Argentina's farmers grow and export less soybeans
PORTO ALEGRE, Brazil -- The Buenos Aires Cereal Exchange updated its estimates for both corn and soybean production in Argentina.
For the second year in a row, the South American country will produce more corn than soybeans, due to drought and lower taxes for the cereal compared to soy. The estimate forecasts an output of the coarse grain of 50 million metric tons, while the production of the oilseed would be 49.5 million metric tons - 10% less than last year. A similar situation was seen during a drought in the 1997/98 season.
In its previous report, the USDA had an estimate of 50 million metric tons for corn and 54 million metric tons of soybeans, but probably the agency did not consider the recent lack of rains.
The newest concerns for Argentinian farmers is the lack of grain quality. The relief, on the other hand, is that exports started to flow normally. As the country entered a full quarantine, some mayors had blocked exits of some municipalities and rural roads,
According to the Center of Cereal Exporters, 75% of the loadings in the Port of Rosario, in the Santa Fe province, are under normal schedule. In the port of Quequen, 90% are being delivered on time.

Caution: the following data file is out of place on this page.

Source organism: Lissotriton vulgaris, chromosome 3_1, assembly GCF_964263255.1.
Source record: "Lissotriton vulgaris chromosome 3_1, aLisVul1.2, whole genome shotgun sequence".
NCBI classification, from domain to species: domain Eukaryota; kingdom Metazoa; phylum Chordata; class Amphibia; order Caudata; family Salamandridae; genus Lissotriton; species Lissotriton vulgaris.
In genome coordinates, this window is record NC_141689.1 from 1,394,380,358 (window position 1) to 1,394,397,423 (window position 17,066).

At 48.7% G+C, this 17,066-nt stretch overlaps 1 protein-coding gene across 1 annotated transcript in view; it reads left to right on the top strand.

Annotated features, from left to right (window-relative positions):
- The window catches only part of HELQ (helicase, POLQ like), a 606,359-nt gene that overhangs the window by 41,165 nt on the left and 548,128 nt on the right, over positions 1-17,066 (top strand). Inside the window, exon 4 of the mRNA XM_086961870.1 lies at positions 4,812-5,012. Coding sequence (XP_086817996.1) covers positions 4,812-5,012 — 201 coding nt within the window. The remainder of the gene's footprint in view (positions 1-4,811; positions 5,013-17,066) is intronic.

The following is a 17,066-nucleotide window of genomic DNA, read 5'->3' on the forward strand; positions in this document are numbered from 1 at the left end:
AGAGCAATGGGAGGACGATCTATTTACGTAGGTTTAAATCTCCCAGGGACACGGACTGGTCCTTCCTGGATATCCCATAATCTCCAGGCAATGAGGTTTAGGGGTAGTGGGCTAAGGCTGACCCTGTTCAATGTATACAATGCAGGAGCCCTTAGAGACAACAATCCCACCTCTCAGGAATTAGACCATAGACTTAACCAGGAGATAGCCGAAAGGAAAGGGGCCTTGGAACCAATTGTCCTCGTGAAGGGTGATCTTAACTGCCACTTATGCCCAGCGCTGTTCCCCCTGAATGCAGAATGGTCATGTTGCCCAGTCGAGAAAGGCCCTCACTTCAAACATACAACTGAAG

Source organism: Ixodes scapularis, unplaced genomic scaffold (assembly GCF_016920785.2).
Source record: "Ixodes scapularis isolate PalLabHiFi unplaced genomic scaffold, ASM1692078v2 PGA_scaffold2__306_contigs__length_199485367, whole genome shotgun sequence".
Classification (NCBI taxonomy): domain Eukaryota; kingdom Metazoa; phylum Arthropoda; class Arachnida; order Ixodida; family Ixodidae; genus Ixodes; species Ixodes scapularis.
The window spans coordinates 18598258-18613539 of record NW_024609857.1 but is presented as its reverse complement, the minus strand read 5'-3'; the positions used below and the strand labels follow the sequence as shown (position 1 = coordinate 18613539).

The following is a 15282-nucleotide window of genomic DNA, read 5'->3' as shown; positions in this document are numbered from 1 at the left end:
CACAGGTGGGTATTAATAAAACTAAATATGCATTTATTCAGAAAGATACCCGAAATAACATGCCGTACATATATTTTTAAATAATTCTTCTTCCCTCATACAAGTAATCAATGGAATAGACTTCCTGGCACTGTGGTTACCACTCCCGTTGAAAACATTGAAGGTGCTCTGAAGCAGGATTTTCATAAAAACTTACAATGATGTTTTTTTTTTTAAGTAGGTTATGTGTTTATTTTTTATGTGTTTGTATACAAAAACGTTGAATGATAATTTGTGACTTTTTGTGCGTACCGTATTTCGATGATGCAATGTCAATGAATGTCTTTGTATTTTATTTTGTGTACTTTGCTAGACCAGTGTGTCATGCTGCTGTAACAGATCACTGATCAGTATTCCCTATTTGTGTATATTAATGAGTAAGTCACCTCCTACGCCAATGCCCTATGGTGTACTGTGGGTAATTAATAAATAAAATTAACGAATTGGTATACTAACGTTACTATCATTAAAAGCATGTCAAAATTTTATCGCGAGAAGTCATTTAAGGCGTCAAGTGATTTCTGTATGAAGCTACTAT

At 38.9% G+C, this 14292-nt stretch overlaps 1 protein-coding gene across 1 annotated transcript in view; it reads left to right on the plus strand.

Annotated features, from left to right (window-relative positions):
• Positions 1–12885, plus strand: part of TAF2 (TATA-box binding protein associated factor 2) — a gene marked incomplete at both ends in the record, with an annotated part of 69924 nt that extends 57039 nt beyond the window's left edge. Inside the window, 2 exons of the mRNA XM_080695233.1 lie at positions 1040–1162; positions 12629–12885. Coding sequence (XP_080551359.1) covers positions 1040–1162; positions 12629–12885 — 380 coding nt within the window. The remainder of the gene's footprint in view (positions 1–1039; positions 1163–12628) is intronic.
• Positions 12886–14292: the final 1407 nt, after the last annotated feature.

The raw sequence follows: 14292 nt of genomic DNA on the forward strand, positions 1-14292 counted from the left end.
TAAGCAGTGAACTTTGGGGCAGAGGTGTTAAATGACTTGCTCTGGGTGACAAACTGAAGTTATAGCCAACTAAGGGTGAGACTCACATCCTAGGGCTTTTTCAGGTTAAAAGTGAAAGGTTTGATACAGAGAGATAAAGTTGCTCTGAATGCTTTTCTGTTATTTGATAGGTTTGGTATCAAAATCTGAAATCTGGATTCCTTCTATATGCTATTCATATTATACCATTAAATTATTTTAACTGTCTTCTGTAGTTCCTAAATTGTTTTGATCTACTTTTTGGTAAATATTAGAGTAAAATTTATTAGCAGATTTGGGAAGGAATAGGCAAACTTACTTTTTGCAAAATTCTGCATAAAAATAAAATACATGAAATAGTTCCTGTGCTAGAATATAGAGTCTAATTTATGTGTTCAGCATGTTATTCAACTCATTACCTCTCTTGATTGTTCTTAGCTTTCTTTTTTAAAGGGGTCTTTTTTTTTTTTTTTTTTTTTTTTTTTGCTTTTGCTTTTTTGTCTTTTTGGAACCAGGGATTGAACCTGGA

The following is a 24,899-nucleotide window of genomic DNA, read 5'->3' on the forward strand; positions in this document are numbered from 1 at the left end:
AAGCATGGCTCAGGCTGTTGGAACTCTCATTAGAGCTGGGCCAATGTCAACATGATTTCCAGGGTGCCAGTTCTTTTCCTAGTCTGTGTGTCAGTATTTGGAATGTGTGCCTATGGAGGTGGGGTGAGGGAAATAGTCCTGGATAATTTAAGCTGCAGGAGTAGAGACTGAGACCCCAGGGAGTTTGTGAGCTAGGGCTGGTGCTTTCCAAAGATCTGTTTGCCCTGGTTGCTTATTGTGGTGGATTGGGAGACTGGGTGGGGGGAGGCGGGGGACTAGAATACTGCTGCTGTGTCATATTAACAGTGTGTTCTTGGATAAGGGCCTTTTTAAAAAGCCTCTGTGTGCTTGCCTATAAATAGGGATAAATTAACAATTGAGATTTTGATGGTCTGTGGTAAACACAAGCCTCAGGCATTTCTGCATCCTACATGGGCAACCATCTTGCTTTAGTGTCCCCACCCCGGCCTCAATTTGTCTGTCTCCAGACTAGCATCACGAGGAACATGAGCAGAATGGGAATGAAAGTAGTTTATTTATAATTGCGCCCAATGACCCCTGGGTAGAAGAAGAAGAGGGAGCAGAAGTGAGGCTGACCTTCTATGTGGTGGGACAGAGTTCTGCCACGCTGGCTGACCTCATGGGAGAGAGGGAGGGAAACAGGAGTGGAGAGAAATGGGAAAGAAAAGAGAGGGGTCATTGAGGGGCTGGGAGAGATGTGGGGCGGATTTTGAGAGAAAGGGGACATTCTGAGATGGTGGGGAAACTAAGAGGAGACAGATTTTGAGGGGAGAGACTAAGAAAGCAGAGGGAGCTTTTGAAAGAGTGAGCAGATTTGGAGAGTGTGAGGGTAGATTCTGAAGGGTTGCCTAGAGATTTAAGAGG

“The USDA tends to cut projections little by little. I see that they cut Argengtina's soybean output by 2.0 mmt in its latest projection,” said Pablo Fraga, market analyst at Roagro brokerage.
The Buenos Aires Cereal Exchange also reported that each region in the country has very different yields in comparison, but with a standard of more losses on soybean fields than corn fields.
More and more taxes, fees
In the municipality of Arroyo Seco, province of Santa Fe, an Archer Daniel Midland port had an increase of 100% for the Port Organization Fee imposed to fight the Covid-19 crisis. Transport organizations already protested against the measure, not discarding a strike.
After the farmer’s strikes due to the increase in export taxes, an annual drop of grain export of 6.9% was seen in March by value. Grain and cereal exports reached $1.06 billion in the period, according to data from the Center of Cereal Exporters. All the measures regarding the coronavirus are believed to have taken an effect on shipments. Considering January, February and April, exports dropped 16.6%.